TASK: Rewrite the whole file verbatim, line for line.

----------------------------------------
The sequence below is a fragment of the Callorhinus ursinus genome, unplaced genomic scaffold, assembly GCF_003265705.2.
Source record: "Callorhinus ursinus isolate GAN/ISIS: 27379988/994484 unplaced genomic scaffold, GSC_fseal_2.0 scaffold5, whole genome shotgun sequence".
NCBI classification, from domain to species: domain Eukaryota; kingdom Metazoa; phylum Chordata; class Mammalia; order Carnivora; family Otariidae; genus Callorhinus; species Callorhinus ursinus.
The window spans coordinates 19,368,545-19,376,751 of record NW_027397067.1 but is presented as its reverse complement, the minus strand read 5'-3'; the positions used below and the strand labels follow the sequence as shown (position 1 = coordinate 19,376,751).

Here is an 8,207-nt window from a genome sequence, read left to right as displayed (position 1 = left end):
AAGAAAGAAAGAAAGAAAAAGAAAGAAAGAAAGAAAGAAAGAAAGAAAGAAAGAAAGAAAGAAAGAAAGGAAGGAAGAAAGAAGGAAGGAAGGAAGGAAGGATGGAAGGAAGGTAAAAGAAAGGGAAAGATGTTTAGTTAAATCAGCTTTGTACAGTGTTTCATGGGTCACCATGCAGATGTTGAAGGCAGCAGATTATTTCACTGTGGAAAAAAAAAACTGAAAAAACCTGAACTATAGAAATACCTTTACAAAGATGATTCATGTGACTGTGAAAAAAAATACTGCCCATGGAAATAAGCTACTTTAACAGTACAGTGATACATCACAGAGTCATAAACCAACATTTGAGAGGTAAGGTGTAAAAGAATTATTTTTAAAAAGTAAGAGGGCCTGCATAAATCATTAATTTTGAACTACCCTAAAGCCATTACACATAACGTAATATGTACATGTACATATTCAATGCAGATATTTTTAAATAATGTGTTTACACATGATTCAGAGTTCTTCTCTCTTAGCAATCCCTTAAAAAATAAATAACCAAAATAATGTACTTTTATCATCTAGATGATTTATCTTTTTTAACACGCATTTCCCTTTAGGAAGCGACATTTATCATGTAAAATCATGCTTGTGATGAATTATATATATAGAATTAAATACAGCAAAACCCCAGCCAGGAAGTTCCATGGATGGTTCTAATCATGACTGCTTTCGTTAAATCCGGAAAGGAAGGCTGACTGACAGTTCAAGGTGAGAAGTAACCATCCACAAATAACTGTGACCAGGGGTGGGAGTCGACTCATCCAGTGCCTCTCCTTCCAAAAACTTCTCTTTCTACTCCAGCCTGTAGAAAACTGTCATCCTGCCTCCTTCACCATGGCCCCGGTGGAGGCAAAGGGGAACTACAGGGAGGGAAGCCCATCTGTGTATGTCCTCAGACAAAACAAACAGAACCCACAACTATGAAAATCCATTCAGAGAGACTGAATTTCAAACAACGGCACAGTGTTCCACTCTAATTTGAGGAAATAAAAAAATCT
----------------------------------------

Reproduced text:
The sequence below is a fragment of the Callorhinus ursinus genome, unplaced genomic scaffold, assembly GCF_003265705.2.
Source record: "Callorhinus ursinus isolate GAN/ISIS: 27379988/994484 unplaced genomic scaffold, GSC_fseal_2.0 scaffold5, whole genome shotgun sequence".
NCBI classification, from domain to species: domain Eukaryota; kingdom Metazoa; phylum Chordata; class Mammalia; order Carnivora; family Otariidae; genus Callorhinus; species Callorhinus ursinus.
The window spans coordinates 19,368,545-19,376,751 of record NW_027397067.1 but is presented as its reverse complement, the minus strand read 5'-3'; the positions used below and the strand labels follow the sequence as shown (position 1 = coordinate 19,376,751).

Here is an 8,207-nt window from a genome sequence, read left to right as displayed (position 1 = left end):
AAGAAAGAAAGAAAGAAAAAGAAAGAAAGAAAGAAAGAAAGAAAGAAAGAAAGAAAGAAAGAAAGAAAGGAAGGAAGAAAGAAGGAAGGAAGGAAGGAAGGATGGAAGGAAGGTAAAAGAAAGGGAAAGATGTTTAGTTAAATCAGCTTTGTACAGTGTTTCATGGGTCACCATGCAGATGTTGAAGGCAGCAGATTATTTCACTGTGGAAAAAAAAAACTGAAAAAACCTGAACTATAGAAATACCTTTACAAAGATGATTCATGTGACTGTGAAAAAAAATACTGCCCATGGAAATAAGCTACTTTAACAGTACAGTGATACATCACAGAGTCATAAACCAACATTTGAGAGGTAAGGTGTAAAAGAATTATTTTTAAAAAGTAAGAGGGCCTGCATAAATCATTAATTTTGAACTACCCTAAAGCCATTACACATAACGTAATATGTACATGTACATATTCAATGCAGATATTTTTAAATAATGTGTTTACACATGATTCAGAGTTCTTCTCTCTTAGCAATCCCTTAAAAAATAAATAACCAAAATAATGTACTTTTATCATCTAGATGATTTATCTTTTTTAACACGCATTTCCCTTTAGGAAGCGACATTTATCATGTAAAATCATGCTTGTGATGAATTATATATATAGAATTAAATACAGCAAAACCCCAGCCAGGAAGTTCCATGGATGGTTCTAATCATGACTGCTTTCGTTAAATCCGGAAAGGAAGGCTGACTGACAGTTCAAGGTGAGAAGTAACCATCCACAAATAACTGTGACCAGGGGTGGGAGTCGACTCATCCAGTGCCTCTCCTTCCAAAAACTTCTCTTTCTACTCCAGCCTGTAGAAAACTGTCATCCTGCCTCCTTCACCATGGCCCCGGTGGAGGCAAAGGGGAACTACAGGGAGGGAAGCCCATCTGTGTATGTCCTCAGACAAAACAAACAGAACCCACAACTATGAAAATCCATTCAGAGAGACTGAATTTCAAACAACGGCACAGTGTTCCACTCTAATTTGAGGAAATAAAAAAATCT